The definition of “over” does not require zero circulating virus either. If that were required to rule out a pandemic, we would have dozens or even hundreds of concomitant pandemics, because there are that many pathogens circulating in our population at any given time, from gonorrhea to adenovirus, coxsackie virus to chlamydia, salmonella to herpes simplex, Lyme disease to hepatitis C- and innumerable others- some deadly, some not. If we went out looking for these and other infections among asymptomatic people, we would find them, too.
That would not be a reason to announce a bounty of new pandemics. Rather, it means that zero cases is not a reasonable or realistic threshold once a pathogen has gained access to the human population and taken up residence among us.
In other words, if we test for SARS-CoV-2 among apparently healthy people without symptoms, and find it in some number of them, it does not mean, by itself, that the pandemic is persisting. It just means that SARS-CoV-2 is now part of our epidemiology, and never going away- any more than gonorrhea or salmonella or cholera or hepatitis C (or A, or B, for that matter)- will ever go away completely. Keep in mind that only one infectious disease to date, among thousands, has ever been fully eradicated once human transmission was established: smallpox. Every infection other than smallpox has persisted at some level in human populations after first establishing our species as a suitable host. We may expect the same of SARS-CoV-2.
To conclude: if we want to know when the pandemic is over, we need a reasonable definition of what “over” will mean. It should not mean zero asymptomatic cases; that’s an absurdly high bar. It should mean no unusual impact on the rates and patterns of hospitalization, mortality, severe illness, or long-term complications.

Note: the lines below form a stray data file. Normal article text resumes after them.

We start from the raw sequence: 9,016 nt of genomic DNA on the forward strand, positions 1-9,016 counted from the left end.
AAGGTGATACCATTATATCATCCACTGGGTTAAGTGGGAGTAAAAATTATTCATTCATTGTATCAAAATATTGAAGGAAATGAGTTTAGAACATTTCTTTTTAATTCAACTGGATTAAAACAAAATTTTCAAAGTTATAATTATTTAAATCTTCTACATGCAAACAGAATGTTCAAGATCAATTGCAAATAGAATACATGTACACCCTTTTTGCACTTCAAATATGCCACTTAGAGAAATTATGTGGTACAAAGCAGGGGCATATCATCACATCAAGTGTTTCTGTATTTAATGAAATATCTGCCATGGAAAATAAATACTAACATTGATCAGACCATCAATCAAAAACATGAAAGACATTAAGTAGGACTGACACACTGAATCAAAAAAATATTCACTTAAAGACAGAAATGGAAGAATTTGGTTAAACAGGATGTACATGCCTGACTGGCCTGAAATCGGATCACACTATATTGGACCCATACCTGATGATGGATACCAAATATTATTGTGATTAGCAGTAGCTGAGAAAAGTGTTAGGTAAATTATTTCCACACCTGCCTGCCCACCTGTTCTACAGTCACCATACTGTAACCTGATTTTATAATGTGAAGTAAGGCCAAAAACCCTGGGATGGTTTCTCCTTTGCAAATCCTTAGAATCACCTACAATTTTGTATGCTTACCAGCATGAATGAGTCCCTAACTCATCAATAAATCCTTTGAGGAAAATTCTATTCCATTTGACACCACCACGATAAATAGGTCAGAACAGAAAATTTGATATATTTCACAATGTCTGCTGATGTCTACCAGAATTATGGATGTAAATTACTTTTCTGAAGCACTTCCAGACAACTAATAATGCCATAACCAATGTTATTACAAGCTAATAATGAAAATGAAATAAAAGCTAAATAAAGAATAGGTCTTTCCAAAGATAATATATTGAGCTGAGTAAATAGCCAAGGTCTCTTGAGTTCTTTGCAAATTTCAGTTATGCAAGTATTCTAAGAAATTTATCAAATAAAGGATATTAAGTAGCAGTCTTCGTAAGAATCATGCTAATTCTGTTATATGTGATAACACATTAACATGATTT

Are we THERE yet?
My extrapolation about October 1 may have been wrong, and for potentially more than one reason.
All extrapolations require certain assumptions, minimally that the empirical data are reliable, and that they pertain to the comparison group as well as the index group. In this case, New York City and the Northeast are the index group- the rest of the country, the comparison.
The official U.S. response to COVID was, as I have noted, a master class in dysfunction and ineptitude; your basic train wreck. On that basis, and on the basis of seroprevalence research, and more- I inferred that exposure levels in New York City during the surge were quite high, somewhat Sweden-like, albeit by accident rather than design. But maybe individuals, taking matters into their own anxious hands, did much better?
Perhaps many more of us here in the Northeast than I realized managed to hide ourselves away from the virus from the start until now, including in New York City. Perhaps “personal” approaches to lockdown greatly ‘trumped’ (pun intended) the national…lack of anything resembling rational guidance, cogency, or plan.
If so, that suggests many fewer of us here have already been exposed than I thought; many more of us remain vulnerable; and many more are subject to exposure, infection, and perhaps complications now…not having been exposed during the earlier surge.
This all pertains to the rest of the country, but in reverse. The rest of the country- or most of it- avoided the early surge. But perhaps many fewer blundered out of lockdown prematurely or indiscriminately than I perceived. Perhaps throughout the U.S., the numbers of the unexposed and vulnerable remain much higher now than they seem, because individuals protected themselves even when their federal government failed them.
Again, if we think of circulating SARS-CoV-2 as sparks on the wind, and those of us with no prior exposure, no immunity, and thus high vulnerability as dry tinder- then a lot of dry tinder means the danger of conflagration is not over.
This scenario is possible, but not probable. I don’t think it is correct- but I am obligated to concede it could be. A lot of data argue against it; let’s turn now to those data, and the happier conclusions they imply.